Capital Market Impact

How sustainable is the current bull market run?

April 10, 2024
A financial advisor speaking with a woman behind a computer in an office.

The stock market’s rally from the October 2023 low has been remarkable in several ways. For example, double-digit quarterly gains for the S&P 500® Index—11.2% for Q4 last year and 10.2% for Q1 this year—have only happened eight times since 1954. Furthermore, Q1 was the 11th-best first quarter for the S&P 500 since 1950. The index also notched 22 record highs, the third most in a first quarter on record (just trailing 1964 and 1987.)

Percentage of S&P 500 stocks above their 200-day moving average vs. forward performance.

Meanwhile, a contentious debate has persisted since the October lows about market breadth and over-concentration by mega-cap stocks, with some investors questioning the increasingly stretched sentiment and stock market valuations. Although a minor pullback or consolidation for the S&P 500 is not unwarranted—and frankly would be healthy after such a long stretch of gains—examining market breadth might offer insights into what stocks may offer going forward.

Let’s start with a definition. Market breadth refers to the number of stocks advancing versus declining within an index or sector. Investors often use market breadth to indicate the overall market’s health, as it provides insight into what’s happening beneath the surface level of the index. Higher breadth, combined with a rising value like we’ve seen in the S&P 500 as of late, indicates the rally is broad-based, suggesting the recent advance is solid and sustainable.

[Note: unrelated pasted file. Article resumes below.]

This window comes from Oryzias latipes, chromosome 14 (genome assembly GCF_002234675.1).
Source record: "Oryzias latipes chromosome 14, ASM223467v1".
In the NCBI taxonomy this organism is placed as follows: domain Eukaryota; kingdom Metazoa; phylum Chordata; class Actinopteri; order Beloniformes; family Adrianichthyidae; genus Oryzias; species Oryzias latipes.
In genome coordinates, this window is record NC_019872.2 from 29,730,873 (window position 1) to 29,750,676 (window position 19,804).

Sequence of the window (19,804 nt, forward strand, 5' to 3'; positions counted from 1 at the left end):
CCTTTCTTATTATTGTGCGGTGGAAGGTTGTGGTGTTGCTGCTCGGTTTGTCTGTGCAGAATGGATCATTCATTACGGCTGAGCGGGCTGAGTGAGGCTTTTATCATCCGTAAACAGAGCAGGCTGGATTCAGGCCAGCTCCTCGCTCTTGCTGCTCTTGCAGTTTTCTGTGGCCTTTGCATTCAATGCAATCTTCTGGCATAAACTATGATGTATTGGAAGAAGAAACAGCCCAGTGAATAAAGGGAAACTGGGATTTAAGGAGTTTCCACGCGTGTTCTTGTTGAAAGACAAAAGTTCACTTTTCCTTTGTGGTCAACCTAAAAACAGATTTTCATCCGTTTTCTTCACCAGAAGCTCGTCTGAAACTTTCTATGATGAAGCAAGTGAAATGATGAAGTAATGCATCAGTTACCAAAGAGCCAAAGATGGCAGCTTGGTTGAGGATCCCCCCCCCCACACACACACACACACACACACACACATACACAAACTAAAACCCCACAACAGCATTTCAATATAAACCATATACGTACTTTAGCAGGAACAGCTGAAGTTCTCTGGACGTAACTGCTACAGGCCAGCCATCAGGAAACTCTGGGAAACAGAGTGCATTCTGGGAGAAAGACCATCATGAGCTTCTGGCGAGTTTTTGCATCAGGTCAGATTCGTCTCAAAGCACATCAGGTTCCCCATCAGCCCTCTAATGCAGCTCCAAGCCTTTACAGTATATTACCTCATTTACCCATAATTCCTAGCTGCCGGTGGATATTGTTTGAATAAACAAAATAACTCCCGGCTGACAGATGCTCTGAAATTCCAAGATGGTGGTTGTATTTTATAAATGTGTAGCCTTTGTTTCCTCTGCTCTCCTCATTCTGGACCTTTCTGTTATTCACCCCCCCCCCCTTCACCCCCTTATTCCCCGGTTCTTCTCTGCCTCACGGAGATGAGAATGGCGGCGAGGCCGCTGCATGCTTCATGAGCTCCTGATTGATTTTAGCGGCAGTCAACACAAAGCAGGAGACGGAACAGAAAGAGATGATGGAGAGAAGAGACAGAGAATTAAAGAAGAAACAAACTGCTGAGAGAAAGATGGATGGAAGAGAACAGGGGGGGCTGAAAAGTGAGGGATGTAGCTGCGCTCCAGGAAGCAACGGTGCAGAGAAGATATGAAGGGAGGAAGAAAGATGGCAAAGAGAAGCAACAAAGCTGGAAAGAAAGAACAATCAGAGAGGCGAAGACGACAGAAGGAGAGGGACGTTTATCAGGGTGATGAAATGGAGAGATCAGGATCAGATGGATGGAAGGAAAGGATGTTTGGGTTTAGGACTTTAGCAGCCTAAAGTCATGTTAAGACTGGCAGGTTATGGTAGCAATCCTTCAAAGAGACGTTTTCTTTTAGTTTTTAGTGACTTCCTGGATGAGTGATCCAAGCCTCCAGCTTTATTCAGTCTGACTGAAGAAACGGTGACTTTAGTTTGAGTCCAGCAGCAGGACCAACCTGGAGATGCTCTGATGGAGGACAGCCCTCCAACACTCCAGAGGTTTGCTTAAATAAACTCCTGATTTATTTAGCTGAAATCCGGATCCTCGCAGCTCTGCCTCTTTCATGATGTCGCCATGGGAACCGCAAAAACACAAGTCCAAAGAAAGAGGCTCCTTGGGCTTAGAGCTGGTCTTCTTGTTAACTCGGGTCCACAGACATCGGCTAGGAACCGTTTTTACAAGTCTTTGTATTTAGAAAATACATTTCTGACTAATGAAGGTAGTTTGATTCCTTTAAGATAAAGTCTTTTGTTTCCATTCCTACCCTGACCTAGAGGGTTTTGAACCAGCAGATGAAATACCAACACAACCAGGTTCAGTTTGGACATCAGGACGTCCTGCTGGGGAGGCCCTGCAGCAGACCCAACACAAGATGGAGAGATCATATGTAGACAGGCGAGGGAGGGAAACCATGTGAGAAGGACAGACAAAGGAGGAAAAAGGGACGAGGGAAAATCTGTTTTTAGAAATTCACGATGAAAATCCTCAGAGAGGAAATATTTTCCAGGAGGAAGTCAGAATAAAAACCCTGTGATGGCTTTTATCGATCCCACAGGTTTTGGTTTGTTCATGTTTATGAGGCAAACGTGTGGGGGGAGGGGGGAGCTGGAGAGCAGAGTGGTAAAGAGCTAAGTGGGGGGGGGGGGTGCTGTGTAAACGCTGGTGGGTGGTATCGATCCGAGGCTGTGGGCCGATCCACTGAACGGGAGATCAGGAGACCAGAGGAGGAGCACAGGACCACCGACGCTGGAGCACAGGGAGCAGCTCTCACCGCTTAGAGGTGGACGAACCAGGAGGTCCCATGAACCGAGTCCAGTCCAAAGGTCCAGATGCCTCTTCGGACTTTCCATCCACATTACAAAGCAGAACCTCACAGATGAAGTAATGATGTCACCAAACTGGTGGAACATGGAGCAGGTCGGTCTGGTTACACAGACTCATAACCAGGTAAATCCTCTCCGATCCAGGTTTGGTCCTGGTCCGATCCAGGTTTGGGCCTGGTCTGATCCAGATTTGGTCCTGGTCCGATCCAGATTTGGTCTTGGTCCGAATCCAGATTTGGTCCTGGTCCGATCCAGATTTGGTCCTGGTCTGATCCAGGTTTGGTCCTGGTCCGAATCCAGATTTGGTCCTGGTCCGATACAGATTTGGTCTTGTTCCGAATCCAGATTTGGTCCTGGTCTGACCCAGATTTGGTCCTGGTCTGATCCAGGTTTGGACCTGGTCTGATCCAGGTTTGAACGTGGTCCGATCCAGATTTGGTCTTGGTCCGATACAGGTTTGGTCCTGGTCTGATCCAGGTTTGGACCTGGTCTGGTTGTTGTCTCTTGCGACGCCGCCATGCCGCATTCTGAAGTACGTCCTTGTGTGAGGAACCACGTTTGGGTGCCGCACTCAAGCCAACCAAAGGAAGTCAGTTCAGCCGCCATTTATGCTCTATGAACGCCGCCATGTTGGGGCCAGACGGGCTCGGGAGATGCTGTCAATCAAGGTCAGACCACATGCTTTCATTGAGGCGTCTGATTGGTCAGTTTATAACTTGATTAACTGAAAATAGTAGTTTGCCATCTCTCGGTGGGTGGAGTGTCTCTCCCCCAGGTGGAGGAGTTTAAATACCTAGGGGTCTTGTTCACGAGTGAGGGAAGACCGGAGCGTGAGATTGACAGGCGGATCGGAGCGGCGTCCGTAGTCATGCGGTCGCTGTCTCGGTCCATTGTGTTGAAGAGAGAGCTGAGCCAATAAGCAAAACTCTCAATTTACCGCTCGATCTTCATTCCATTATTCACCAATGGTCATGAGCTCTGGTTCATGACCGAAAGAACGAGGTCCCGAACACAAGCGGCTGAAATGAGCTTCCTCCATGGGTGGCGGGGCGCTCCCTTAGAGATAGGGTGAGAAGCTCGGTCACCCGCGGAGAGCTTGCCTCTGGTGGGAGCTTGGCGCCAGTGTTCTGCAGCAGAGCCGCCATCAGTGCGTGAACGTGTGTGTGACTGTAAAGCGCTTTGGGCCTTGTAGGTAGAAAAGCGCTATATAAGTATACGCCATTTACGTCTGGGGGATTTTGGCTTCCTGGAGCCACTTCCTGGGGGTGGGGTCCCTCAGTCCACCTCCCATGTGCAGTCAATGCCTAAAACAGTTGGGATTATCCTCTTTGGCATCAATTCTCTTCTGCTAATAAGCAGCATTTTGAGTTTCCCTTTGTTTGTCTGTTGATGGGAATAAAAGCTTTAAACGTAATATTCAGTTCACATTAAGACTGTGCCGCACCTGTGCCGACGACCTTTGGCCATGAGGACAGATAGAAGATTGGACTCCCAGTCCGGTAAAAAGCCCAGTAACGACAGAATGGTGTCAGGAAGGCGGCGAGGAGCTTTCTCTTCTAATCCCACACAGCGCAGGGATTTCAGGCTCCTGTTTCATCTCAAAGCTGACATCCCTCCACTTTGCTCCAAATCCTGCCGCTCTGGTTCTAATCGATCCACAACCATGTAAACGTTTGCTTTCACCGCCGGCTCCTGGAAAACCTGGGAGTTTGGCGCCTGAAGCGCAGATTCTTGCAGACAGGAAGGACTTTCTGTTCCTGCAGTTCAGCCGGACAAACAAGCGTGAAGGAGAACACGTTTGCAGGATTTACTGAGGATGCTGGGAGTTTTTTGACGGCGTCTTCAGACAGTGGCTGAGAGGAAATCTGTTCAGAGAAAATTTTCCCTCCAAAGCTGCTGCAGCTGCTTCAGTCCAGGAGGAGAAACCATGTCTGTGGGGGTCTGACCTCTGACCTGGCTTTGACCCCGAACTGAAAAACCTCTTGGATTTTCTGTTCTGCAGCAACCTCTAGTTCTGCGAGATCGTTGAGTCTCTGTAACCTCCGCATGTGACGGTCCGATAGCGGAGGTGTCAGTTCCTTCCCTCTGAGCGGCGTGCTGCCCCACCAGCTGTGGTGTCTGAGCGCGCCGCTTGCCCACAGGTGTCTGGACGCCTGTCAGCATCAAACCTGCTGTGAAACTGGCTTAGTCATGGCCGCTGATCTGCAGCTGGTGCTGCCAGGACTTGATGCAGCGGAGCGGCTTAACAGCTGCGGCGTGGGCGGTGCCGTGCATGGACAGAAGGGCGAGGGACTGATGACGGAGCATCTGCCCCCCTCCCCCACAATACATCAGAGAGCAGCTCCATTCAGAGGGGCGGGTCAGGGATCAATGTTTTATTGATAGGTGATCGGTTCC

Another way to measure market breadth is to analyze the percentage of stocks trading above their 200-day moving averages (DMA). The chart illustrates the percentage of S&P 500 stocks currently trading above their 200-DMA, represented on the x-axis, and the forward 12-month price return for each breadth reading, displayed on the y-axis. Returns become more consistent and skew positive as market breadth improves (the green circle where around 70% of stocks are above their 200-DMA). Moreover, when at least 70% of stocks are trading above their 200-DMA, the forward 12-month price return averages approximately 10.4%, with close to 86% of occurrences generating positive returns.

Curiously, when market breadth is low—when less than 10% of stocks are trading above their 200-DMA—it seems to act as a contrarian signal that a market bottom might be occurring, even when returns are also positive (orange circle at left in the chart). All that said, the recent broadening of the rally implies that upside momentum should continue over the next 12 months, and long-term investors have less to fear from a minor pullback or consolidation.


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